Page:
What makes a transfer fraudulent?
A recent case out of Alaska (In Re: Thomas Mortensen) held that a transfer to a trust was a fraudulent conveyance. I disagree but the issues presented can help future debtors avoid some of the pitfalls made in this case.
The debtor purchased a property in 2004. In 2005, the debtor transferred the property to an Alaskan Self-Settled Trust. The express purpose of the trust was “to maximize the protection of the trust estate or estates from creditors’ claims of the Grantor or any beneficiary and to minimize all wealth transfer taxes.” [NOTE: PURPOSE OF TRUST MATTERS WHEN DEFENDING FRAUDULENT CONVEYANCES/TRANSFERS].
The Trust beneficiaries were the debtor and his three children. The trustees were the debtor’s brother and a personal friend. The trust protector was the debtor’s mother.
As contemplated in the trust documents, the real property was “considered by the Grantor and the Grantor’s children to be a special family place that should not be sold and should remain in the family.” To facilitate this purpose, the trustees of the trust were requested, but not directed, to maintain and improve the real property “in the trust for the benefit, use and enjoyment of the Grantor’s descendants and beneficiaries.” [AGAIN, JUDGE LOOKS AT PURPOSE OF TRUST BUT SEEMS TO IGNORE THIS PORTION].
In exchange for transferring the real property to the Trust, the debtor’s mother transferred $100,000 to him as part of the deal for creating the trust and transferring the real property to it to be preserved for her grandchildren.
The debtor filed his chapter 7 on August 18, 2009, 4 years after the creation of the Trust.
The court first looked to see if the debtor established a valid asset protection trust. The main issue was whether the debtor was insolvent at the time the trust was created. A requirement for the particular trust was that the Settlor be solvent. The court found that the debtor was solvent at the time by simply determining whether the debtor’s assets exceeded his liabilities.
The trustee attempted to avoid the transfer under 11 U.S.C 548(e), which provides a ten year look back period for setting aside a fraudulent transfer. This particular section was added to the bankruptcy code in 2005, as part of the Bankruptcy Abuse Prevention and Consumer Protection Act. The purpose of this provision was to close the self-settled trusts loophole and was primarily directed at five states that permitted such trusts, including Alaska.
The trustee had to argue 548(e) since 548(a) only allows a two year look back period. Section 548(e) states that a transfer my avoided if:
(A) transfer to self-settled trust or similar device;
(B) such transfer was by the debtor;
(C) the debtor is a beneficiary of such trust or similar device; AND
(D) the debtor made such transfer with actual intent to hinder, delay, or defraud any entity to which the debtor was or became, on or after the date that such transfer was made, indebted.
The only issue before the Court was whether there was an actual intent to defraud. Unfortunately, the court found that there was. The Court’s primary reason was based on the stated purpose of the trust which was “to maximize the protection of the trust estate or estates from creditors’ claims of the Grantor or any beneficiary and to minimize all wealth transfer taxes.” The State of Alaska even stated that a settlor’s expressed intention to protect trust assets from a beneficiary’s potential future creditors is NOT evidence of intent to defraud. However, the court held that Congress had codified a federal interest which requires a different result. The Court looked at Congresses intent of 548(e) which was a reaction to state legislation (five states) overturning the common law rule that self-settled spendthrift trusts may be reached by creditors. The Court therefore reasoned that it could not apply state law to interpret the meaning of a federal statute whose purpose was to respond to that state law.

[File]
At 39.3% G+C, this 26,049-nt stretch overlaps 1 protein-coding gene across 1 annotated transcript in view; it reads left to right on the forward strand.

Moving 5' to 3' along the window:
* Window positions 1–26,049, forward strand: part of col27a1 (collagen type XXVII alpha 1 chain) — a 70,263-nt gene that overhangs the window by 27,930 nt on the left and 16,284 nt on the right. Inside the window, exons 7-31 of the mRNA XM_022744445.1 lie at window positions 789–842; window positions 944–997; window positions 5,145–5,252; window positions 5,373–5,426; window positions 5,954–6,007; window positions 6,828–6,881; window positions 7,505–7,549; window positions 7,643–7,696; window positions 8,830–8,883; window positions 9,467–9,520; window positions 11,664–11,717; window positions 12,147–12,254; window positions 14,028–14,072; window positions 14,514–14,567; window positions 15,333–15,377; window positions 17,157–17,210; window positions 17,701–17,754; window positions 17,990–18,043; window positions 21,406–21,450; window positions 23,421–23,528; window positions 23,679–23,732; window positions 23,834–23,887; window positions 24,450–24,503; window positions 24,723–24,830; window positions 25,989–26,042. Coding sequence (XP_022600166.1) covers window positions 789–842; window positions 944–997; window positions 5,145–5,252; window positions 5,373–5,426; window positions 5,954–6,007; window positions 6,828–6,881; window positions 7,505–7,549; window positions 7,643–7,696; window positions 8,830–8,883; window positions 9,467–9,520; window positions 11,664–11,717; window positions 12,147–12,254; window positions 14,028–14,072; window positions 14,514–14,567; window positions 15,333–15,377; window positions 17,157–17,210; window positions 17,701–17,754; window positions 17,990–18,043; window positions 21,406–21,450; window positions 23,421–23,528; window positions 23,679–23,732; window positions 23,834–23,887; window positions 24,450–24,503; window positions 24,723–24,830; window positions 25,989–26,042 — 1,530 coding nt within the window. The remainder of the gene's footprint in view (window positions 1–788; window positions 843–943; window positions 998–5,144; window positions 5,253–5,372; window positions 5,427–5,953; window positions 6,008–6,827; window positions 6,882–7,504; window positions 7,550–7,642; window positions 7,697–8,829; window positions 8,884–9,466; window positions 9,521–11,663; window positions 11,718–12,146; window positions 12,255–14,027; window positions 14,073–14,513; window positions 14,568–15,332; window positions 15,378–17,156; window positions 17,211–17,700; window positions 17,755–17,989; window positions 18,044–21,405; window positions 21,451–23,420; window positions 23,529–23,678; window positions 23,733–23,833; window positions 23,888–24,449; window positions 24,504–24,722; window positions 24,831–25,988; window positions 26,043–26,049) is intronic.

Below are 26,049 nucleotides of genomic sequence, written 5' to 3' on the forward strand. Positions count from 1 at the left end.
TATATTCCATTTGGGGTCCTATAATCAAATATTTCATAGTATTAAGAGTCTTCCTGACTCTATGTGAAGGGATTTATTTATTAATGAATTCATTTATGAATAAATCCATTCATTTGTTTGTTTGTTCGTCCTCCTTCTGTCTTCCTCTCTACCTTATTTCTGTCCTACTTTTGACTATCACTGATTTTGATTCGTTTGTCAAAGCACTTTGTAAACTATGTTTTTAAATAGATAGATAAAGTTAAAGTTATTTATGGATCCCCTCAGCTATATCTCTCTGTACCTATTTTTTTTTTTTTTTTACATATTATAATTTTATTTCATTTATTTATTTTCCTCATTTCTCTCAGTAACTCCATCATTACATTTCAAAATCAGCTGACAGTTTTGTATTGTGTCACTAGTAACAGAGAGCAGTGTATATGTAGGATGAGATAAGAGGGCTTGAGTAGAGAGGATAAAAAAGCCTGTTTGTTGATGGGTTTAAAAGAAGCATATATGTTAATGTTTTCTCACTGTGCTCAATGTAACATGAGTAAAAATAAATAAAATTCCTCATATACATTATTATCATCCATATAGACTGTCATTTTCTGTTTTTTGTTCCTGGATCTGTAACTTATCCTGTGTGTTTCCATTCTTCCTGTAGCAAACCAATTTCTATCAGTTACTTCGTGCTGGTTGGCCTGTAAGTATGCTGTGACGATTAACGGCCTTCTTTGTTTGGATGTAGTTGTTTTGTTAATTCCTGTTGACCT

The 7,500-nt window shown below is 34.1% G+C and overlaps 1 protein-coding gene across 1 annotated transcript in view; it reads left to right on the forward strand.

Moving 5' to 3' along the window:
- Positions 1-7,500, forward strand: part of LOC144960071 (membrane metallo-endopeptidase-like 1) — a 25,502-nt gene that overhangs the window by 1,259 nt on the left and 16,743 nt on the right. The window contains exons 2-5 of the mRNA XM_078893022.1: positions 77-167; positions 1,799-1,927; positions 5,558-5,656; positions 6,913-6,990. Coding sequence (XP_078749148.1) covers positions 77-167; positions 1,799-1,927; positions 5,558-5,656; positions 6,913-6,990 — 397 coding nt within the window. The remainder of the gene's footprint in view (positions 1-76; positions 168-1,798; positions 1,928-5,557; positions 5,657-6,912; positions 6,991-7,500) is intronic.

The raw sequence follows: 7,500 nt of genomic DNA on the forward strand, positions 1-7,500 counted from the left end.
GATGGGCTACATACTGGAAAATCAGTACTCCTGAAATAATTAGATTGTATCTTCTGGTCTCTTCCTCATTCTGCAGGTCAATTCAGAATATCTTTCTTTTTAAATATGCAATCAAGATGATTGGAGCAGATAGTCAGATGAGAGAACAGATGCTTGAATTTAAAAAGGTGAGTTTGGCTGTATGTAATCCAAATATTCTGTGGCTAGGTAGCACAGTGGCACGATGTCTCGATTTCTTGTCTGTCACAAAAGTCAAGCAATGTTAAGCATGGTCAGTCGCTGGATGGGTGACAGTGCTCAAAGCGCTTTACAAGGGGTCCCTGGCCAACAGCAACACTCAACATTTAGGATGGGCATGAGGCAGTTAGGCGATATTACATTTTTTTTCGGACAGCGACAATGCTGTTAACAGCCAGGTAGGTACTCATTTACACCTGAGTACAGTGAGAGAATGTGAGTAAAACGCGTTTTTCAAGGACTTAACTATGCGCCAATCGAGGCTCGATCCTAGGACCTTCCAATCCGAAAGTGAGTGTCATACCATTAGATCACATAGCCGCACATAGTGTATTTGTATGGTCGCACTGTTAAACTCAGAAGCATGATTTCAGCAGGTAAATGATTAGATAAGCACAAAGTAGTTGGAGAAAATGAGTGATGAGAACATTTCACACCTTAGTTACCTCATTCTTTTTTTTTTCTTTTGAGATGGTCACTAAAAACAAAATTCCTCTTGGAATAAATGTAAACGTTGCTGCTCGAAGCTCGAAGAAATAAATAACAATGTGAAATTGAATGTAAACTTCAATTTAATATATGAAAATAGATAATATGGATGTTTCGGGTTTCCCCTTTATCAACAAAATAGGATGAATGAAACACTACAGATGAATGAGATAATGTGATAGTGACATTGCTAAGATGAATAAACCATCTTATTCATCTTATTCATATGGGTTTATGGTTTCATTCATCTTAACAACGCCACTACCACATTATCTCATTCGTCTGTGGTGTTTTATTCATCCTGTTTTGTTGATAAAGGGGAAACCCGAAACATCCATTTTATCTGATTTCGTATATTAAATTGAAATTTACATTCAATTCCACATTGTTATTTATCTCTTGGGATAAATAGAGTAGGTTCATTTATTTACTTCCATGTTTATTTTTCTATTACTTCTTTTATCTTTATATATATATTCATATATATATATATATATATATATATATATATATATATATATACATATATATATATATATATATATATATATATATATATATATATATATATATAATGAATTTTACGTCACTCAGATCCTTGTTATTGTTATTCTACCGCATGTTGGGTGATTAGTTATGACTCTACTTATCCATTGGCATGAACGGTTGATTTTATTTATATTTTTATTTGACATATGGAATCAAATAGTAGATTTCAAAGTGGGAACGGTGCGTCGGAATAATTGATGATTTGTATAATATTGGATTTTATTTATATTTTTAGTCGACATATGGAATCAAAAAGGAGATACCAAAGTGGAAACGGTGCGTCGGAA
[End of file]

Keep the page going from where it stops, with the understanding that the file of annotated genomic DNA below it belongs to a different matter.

The Court attempts to cite other factors showing actual intent but the outcome hinges on the express purpose of the trust. Therefore, in what I find an extremely unfair result, the Court allowed the Trustee to set aside the trust transfer, thereby making the real property non-exempt property.
The Court completely ignored the other evidence before it, which included the purpose of transferring the property to the trust (save for the grandchildren), and the funds that were transferred to the debtor by his mother which were transferred as a result of the debtor transferring the property to the trust for his children.
In this case, the debtor did what he thought was right. He followed Alaska state law, but it ended up the worst decision he made. Had he simply kept the property in his name he likely could have claimed it as his homestead, which would have been exempt from his creditors and the Trustee.
With asset protection, sometimes people try to overcomplicate matters when usually the best solution is the most simple.